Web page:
GLEAM 2.0 - Assessment of greenhouse gas emissions and mitigation potential
Livestock production by region
Production from livestock supply chains can be expressed as per protein basis, allowing comparisons between species and products. East and Southeast Asia, with about 14 million tonnes of protein, is the region with the highest production, mainly driven by monogastric species. Western Europe, North America and Latin America and the Caribbean have comparable production levels, between 9.5 and 9 million tonnes of protein. The profiles, however, are different: while beef and chicken play the main role in Latin and North America, Western Europe's production is primarily driven by the dairy cattle sector. South Asia is the fifth most important region in terms of production with just above 4 million tonnes of protein. Near East and north Africa, Sub-Saharan Africa, Eastern Europe, Oceania and Russian Federation, with production between 3 and 1.5 million tonnes of protein, have a lower individual share at global scale.
Regional production. Regional total production and their profile by commodity are shown. Meat production in protein basis was calculated by using data on dressing percentages, carcass to bone-free meat and average bone-free meat protein content. Milk from all species was converted into fat and protein corrected milk. Eggs production is also expressed in protein terms.
Global livestock feed rations
The livestock sector consumes annually about 6 billion tonnes of feed material in dry matter, including one third of global cereal production. 86% of the global livestock feed intake is made of materials that are currently not eaten by humans. In addition, soybean cakes, which production can be considered as main driver or land-use, represent 4% of the global livestock feed intake. Monogastric consume 72% of the global livestock grain intake while grass and leaves represent more than 57% of the ruminants’ intake.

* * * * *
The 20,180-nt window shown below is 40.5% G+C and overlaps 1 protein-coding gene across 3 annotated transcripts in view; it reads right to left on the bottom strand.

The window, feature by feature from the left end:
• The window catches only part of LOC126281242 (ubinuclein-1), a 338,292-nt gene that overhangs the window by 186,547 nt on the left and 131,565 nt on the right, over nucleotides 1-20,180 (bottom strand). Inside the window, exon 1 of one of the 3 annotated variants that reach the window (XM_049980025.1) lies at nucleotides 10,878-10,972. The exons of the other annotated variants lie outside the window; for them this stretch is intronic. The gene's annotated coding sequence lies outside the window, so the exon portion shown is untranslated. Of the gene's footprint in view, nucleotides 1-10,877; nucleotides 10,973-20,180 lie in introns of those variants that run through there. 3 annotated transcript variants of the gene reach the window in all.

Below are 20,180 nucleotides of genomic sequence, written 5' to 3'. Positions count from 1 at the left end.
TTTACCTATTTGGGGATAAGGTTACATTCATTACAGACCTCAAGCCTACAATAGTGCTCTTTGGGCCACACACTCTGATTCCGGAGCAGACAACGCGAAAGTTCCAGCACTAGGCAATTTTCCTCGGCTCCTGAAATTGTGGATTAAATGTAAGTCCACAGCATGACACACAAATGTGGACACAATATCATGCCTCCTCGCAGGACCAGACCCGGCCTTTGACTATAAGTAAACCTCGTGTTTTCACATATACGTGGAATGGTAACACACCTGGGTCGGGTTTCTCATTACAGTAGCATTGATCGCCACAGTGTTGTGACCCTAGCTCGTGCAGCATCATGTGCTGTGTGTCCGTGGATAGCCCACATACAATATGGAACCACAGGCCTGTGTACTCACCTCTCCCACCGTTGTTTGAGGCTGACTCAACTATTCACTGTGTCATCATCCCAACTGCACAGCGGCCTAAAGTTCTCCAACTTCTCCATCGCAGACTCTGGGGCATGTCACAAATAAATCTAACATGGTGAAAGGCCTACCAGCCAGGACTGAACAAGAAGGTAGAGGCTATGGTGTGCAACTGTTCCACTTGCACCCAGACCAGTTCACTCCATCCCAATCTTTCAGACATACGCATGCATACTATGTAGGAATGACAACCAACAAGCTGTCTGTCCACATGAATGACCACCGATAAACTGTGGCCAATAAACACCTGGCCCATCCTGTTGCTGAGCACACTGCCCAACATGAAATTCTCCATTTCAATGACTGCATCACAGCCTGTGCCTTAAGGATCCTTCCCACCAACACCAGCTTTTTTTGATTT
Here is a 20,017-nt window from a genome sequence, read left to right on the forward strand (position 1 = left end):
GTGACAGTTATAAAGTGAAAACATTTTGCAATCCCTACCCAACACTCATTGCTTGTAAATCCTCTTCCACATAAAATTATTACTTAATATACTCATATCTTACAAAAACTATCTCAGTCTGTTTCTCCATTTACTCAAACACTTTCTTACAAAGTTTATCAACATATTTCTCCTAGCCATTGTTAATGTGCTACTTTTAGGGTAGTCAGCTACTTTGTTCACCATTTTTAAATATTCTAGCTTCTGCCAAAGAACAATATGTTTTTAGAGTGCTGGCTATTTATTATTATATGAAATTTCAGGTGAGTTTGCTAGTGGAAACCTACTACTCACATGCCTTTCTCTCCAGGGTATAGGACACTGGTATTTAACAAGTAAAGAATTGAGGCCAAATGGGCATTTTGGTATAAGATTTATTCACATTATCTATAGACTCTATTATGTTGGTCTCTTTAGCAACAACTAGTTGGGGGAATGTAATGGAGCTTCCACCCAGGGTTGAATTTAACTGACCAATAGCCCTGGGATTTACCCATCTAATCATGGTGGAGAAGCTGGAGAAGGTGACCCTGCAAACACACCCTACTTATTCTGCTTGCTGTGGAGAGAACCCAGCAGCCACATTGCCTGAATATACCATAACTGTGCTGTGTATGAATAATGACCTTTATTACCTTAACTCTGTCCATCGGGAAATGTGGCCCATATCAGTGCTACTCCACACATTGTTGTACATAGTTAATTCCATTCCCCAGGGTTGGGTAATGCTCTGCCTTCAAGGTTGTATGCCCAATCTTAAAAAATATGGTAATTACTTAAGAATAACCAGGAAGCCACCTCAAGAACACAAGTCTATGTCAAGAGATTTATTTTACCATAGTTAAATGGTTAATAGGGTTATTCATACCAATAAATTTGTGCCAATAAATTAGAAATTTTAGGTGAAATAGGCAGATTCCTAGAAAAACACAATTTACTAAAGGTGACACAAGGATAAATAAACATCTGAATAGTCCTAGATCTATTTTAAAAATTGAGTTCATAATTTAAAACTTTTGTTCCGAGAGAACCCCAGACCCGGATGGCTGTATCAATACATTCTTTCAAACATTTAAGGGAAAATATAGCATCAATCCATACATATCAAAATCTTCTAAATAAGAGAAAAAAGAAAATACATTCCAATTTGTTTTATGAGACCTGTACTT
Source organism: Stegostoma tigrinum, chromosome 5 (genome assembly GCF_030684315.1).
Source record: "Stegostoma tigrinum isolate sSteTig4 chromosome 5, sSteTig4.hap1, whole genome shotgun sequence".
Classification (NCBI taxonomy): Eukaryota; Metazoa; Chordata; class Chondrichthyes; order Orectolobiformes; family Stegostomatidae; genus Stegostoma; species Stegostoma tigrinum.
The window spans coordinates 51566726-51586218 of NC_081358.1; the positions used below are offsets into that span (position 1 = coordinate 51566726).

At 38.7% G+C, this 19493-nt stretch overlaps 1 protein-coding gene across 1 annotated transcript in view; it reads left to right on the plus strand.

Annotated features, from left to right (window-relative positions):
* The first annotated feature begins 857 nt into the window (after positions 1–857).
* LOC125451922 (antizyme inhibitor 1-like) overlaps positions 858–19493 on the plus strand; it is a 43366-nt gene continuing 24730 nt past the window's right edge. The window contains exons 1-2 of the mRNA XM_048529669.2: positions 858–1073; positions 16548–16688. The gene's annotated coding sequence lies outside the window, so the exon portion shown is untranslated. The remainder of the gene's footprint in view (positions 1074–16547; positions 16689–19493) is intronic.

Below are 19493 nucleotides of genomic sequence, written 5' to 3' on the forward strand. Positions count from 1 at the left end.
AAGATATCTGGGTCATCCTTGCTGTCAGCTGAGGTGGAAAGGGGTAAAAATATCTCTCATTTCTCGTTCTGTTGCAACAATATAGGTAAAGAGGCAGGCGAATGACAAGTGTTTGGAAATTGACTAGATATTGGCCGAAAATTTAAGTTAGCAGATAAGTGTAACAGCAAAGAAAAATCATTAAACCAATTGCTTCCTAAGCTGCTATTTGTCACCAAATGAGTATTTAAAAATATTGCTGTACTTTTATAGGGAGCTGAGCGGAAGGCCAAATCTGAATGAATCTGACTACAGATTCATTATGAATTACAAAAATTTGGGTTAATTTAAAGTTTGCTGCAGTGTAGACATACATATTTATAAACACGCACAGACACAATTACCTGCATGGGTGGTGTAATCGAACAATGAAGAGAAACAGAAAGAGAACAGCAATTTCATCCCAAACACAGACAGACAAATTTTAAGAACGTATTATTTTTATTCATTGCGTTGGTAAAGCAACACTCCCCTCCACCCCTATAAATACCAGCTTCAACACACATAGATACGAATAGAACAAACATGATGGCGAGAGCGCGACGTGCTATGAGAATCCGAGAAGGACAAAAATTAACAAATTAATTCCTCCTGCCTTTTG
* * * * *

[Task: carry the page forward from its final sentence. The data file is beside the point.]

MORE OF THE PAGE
Emissions from livestock supply chains
The livestock sector is a significant contributor to global human-induced GHG emissions. Livestock supply chains emitted an estimated total of 8.1 gigatonnes CO2-eq in 2010 (using 298 and 34 as global warming potential for N2O and CH4 respectively). Methane (CH4) accounts for about 50 percent of the total. Nitrous oxide (N2O) and carbon dioxide (CO2) represent almost equal shares with 24 and 26 percent, respectively.
Emissions by species
Cattle are the main contributor to the sector's emissions with about 5.0 gigatonnes CO2-eq, which represents about 62 percent of sector's emissions. Beef and dairy cattle generate similar amounts of greenhouse gases. Pigs, poultry, buffaloes and small ruminants have much lower emissions, representing between 7 and 11 percent of sector's emissions.
Global estimates of emissions by species. It includes emissions attributed to edible products and to other goods and services, such as draught power and wool. Beef cattle produce meat and non-edible outputs. Dairy cattle produce milk and meat as well as non-edible outputs.
Emissions by commodity and emission intensities